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A worker at Bizwanger Glass in Topeka making plexiglass shields to protect voters and poll workers from the coronavirus. (Photo by Jim McLean / Kansas News Service)
Kansas News Service Tuesday, June 23rd, 2020

As of June 17, more than 142,000 Kansans had filed applications for advance ballots for the August 4 primary. That far exceeds the 54,000 requested at the same point in the last presidential election year.

KU students will finish the fall semester before Thanksgiving this year. They’ll start the spring semester later and go straight through without a spring break. (Photo by J. Schafer)
KCUR Radio Thursday, June 18th, 2020

The University of Kansas plans to shorten its fall and spring semesters and will also stagger dates when students can move back to school in August, all efforts designed to help prevent the spread of the coronavirus

(Photo by Scott Canon, Kansas News Service)
Kansas News Service Thursday, June 11th, 2020

Experts recommend taking a close look at medical charges. Sometimes a bill that looks too high is too high. If you have a medical bill that seems too high, your first step is to ask if there’s been a mistake. Next step? Fight back.  

Kansas News Service Wednesday, June 10th, 2020

States have tried for years to tackle the skyrocketing price of air ambulances, but courts have previously ruled that federal law blocks them from doing that.  

Alvin Letner was injured, drugged and confused when he signed papers assuming financial responsibility for what later turned out to be a nearly $50,000 medical bill. (Photo by Celia Llopis-Jepsen, Kansas News Service)
Kansas News Service Wednesday, June 10th, 2020

A major air ambulance company that commonly charges tens of thousands of dollars now says it never intended to make a Pittsburg family pay so much.

The coronavirus pandemic shut down non-essential businesses in Kansas for more than a month. (Photo by Brian Grimmett, Kansas News Service)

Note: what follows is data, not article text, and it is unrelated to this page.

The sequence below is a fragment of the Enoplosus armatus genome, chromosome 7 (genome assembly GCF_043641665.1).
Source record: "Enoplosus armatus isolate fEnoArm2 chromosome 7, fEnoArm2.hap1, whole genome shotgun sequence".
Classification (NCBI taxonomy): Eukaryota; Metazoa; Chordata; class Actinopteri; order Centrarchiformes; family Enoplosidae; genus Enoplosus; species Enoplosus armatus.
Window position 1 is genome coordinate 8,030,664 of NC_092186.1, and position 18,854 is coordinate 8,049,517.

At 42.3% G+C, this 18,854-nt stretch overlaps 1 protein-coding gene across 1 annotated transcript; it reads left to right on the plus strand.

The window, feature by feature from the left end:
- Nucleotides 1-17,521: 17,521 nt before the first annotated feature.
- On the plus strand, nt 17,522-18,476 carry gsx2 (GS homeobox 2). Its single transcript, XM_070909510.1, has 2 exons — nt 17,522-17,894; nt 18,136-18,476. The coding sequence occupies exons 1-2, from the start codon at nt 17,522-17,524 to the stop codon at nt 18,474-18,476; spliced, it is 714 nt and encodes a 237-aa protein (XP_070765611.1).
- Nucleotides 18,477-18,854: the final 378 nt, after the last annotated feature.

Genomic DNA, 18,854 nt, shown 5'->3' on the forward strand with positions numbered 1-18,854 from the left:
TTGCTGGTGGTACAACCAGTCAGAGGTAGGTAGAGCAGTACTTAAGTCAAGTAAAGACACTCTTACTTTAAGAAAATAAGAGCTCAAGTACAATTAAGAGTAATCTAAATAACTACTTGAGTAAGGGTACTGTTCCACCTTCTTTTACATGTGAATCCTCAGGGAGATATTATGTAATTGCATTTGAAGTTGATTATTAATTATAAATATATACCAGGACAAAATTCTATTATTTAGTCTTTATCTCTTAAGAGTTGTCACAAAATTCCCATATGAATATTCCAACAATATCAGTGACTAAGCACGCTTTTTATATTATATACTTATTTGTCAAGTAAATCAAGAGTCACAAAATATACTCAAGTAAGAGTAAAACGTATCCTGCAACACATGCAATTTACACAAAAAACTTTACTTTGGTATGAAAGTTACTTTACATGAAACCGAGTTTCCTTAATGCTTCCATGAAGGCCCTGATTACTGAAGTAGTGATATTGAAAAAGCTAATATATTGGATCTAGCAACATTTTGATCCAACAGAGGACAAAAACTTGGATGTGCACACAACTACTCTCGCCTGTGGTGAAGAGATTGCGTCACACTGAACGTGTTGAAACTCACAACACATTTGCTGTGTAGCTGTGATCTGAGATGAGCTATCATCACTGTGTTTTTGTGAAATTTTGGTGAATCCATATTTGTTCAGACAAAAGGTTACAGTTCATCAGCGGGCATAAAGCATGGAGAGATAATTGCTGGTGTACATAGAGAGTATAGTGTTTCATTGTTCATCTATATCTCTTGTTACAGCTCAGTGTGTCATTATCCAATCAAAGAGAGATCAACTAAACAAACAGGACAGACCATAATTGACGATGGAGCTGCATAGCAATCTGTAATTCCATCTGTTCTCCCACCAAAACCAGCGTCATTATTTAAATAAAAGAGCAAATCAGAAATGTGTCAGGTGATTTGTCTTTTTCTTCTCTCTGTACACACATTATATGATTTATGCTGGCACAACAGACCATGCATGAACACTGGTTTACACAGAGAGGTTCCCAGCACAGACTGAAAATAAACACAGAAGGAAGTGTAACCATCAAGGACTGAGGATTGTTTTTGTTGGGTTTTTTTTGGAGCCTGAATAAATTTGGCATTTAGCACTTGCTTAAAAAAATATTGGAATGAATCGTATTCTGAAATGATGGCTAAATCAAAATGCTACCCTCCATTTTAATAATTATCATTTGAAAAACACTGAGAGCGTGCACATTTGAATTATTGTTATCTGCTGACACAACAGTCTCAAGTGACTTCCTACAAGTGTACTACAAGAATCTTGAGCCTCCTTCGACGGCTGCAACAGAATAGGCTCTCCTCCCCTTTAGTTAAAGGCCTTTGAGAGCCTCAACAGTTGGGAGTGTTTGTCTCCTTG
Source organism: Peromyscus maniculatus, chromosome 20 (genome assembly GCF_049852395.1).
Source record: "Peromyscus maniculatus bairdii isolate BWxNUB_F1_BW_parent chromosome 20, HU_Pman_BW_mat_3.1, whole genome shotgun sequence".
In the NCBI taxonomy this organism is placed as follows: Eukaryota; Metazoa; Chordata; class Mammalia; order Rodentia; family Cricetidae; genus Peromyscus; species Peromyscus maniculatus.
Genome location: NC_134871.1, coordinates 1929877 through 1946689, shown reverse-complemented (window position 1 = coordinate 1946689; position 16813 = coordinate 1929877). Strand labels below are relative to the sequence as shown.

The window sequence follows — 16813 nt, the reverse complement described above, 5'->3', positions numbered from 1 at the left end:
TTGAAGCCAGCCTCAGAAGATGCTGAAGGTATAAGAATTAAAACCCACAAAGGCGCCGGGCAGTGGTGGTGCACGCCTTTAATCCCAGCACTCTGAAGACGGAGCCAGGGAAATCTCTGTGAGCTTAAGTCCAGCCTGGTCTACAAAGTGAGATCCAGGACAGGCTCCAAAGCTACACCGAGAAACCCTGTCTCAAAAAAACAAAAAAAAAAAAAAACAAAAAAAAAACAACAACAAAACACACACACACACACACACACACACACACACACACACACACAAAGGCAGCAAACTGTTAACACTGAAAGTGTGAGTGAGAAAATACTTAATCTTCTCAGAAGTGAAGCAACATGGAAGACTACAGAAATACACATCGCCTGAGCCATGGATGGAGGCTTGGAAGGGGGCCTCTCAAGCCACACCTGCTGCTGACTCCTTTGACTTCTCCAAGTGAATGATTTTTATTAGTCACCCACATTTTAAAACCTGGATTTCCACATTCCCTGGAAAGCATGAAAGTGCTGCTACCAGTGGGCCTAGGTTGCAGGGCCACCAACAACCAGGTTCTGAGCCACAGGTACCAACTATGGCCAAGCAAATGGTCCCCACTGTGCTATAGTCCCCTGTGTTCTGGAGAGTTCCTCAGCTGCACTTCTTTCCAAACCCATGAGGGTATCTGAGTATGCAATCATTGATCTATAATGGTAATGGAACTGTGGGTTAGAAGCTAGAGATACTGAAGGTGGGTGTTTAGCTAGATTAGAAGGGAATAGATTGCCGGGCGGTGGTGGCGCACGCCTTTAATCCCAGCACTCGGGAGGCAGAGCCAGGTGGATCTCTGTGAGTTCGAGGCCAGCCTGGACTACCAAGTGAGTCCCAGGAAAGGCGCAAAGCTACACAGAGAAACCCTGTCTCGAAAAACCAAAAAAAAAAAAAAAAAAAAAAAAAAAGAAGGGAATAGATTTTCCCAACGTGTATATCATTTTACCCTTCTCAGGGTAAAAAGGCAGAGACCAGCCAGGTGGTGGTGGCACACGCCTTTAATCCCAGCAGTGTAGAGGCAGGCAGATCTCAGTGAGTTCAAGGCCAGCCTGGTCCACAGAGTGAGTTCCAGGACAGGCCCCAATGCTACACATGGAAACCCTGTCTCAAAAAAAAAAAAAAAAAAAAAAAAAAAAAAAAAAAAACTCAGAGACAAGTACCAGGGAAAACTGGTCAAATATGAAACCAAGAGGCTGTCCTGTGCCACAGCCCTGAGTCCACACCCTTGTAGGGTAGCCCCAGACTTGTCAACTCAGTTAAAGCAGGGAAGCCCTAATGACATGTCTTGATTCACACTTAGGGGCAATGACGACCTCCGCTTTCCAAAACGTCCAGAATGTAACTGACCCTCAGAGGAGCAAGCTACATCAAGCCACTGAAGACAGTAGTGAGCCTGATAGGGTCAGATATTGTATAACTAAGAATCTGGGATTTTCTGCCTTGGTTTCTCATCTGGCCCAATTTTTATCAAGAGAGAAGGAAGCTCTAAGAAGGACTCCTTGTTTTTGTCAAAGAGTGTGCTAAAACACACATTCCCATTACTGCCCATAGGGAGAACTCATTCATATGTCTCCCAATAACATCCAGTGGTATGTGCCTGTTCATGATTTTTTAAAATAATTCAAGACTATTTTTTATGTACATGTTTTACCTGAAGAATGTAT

Kansas News Service Tuesday, June 9th, 2020

Researchers at the University of Kansas School of Medicine in Wichita surveyed local health departments in mid to late April. Many county health departments said they needed more protective gear, testing kits and other critical supplies.

KPR Staff Tuesday, May 26th, 2020

Blood supplies are running dangerously low in eastern Kansas and western Missouri, according to the Community Blood Center of Greater Kansas City. Residents of both states are urged to donate blood so area hospitals have a steady supply.

Finney County, as of Monday, ranked second behind Ford County for the highest number of COVID-19 cases in Kansas.  (Photo by Angie Haflich, High Plains Public Radio)
Kansas News Service Tuesday, May 19th, 2020

Finney County residents are now able to get a haircut and work-out in a gym, despite a rapidly accelerating increase in the rate of COVID-19 cases. The Finney County Commission, acting as the county’s board of public health, decided to follow the state’s reopening plan, which allows hair and nail salons, barber shops and tattoo parlors to open for pre-scheduled appointments. Gyms and fitness centers are also allowed to reopen, but without access to locker rooms or group classes.

(A barber shop in downtown Wichita was closed May 14, as it was not part of Governor Laura Kelly's first wave of businesses that could reopen. It'll be allowed to resume haircuts on Monday, May 18. (Photo by Stephan Bisaha, KMUW)
Kansas News Service Friday, May 15th, 2020

Kansans won’t have to wait long to return to the gym or the barber shop, but your neighborhood bar and local movie theater will stay closed until further notice.  On Thursday, Governor Laura Kelly modified her reopening plan, citing a still-rising number of coronavirus cases.

Kansas Governor Laura Kelly says she will ease stay-at-home orders using evidence-based data, but COVID-19 data used by the state omits many cases. (Photo from Mark Reinstein/Corbis via Getty Images and Kaiser Health News)
KCUR Radio Friday, May 15th, 2020

In a reversal of policy, Kansas leaders will now include asymptomatic COVID-19 cases in their assessments of virus trends as they evaluate when to take further steps to ease stay-at-home orders and other social distancing measures. The state had been omitting these cases from its data, painting an overly optimistic picture of the outbreak in Kansas.


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